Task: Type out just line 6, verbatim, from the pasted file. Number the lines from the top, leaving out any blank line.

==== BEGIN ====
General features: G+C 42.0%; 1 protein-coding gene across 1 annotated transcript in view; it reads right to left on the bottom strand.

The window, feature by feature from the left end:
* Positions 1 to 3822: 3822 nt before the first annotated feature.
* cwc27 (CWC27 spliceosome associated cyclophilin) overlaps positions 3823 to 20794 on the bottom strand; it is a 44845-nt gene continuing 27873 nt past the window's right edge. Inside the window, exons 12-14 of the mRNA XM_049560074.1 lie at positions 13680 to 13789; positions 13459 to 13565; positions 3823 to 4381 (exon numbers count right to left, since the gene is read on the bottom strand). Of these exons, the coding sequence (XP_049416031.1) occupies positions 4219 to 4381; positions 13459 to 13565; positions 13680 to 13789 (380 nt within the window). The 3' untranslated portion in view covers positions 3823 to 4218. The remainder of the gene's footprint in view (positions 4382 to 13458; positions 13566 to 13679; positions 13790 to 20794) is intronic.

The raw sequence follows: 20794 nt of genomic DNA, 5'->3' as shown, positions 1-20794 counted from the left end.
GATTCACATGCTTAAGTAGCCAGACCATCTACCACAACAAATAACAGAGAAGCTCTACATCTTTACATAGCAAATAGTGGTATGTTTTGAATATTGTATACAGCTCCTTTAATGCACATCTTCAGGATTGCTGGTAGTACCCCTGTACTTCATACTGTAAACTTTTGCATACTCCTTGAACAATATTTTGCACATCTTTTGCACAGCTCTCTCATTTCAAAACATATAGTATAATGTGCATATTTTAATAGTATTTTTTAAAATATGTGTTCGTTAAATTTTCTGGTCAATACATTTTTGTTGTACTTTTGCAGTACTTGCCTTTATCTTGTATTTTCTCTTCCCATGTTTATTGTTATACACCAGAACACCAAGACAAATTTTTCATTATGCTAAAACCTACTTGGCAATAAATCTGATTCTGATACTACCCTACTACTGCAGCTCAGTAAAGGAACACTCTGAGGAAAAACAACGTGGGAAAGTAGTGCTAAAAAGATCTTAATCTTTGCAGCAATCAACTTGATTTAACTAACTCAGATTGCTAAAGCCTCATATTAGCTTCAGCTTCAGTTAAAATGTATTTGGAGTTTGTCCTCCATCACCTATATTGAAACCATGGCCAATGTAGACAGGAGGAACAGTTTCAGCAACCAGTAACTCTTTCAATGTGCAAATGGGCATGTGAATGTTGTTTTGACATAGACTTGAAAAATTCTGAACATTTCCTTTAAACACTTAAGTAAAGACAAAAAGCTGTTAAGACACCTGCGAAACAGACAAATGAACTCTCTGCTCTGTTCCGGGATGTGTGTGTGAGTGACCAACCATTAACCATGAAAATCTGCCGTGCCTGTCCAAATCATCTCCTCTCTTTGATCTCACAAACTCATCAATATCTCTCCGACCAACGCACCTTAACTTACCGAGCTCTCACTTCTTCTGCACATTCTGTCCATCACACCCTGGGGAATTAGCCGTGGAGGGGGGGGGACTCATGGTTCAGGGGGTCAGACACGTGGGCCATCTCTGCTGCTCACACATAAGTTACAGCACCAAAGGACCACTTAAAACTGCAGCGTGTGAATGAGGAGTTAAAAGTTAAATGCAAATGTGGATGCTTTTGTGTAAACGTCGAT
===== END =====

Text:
GATTCACATGCTTAAGTAGCCAGACCATCTACCACAACAAATAACAGAGAAGCTCTACATCTTTACATAGCAAATAGTGGTATGTTTTGAATATTGTATACAGCTCCTTTAATGCACATCTTCAGGATTGCTGGTAGTACCCCTGTACTTCATACTGTAAACTTTTGCATACTCCTTGAACAATATTTTGCACATCTTTTGCACAGCTCTCTCATTTCAAAACATATAGTATAATGTGCATATTTTAATAGTATTTTTTAAAATATGTGTTCGTTAAATTTTCTGGTCAATACATTTTTGTTGTACTTTTGCAGTACTTGCCTTTATCTTGTATTTTCTCTTCCCATGTTTATTGTTATACACCAGAACACCAAGACAAATTTTTCATTATGCTAAAACCTACTTGGCAATAAATCTGATTCTGATACTACCCTACTACTGCAGCTCAGTAAAGGAACACTCTGAGGAAAAACAACGTGGGAAAGTAGTGCTAAAAAGATCTTAATCTTTGCAGCAATCAACTTGATTTAACTAACTCAGATTGCTAAAGCCTCATATTAGCTTCAGCTTCAGTTAAAATGTATTTGGAGTTTGTCCTCCATCACCTATATTGAAACCATGGCCAATGTAGACAGGAGGAACAGTTTCAGCAACCAGTAACTCTTTCAATGTGCAAATGGGCATGTGAATGTTGTTTTGACATAGACTTGAAAAATTCTGAACATTTCCTTTAAACACTTAAGTAAAGACAAAAAGCTGTTAAGACACCTGCGAAACAGACAAATGAACTCTCTGCTCTGTTCCGGGATGTGTGTGTGAGTGACCAACCATTAACCATGAAAATCTGCCGTGCCTGTCCAAATCATCTCCTCTCTTTGATCTCACAAACTCATCAATATCTCTCCGACCAACGCACCTTAACTTACCGAGCTCTCACTTCTTCTGCACATTCTGTCCATCACACCCTGGGGAATTAGCCGTGGAGGGGGGGGGACTCATGGTTCAGGGGGTCAGACACGTGGGCCATCTCTGCTGCTCACACATAAGTTACAGCACCAAAGGACCACTTAAAACTGCAGCGTGTGAATGAGGAGTTAAAAGTTAAATGCAAATGTGGATGCTTTTGTGTAAACGTCGAT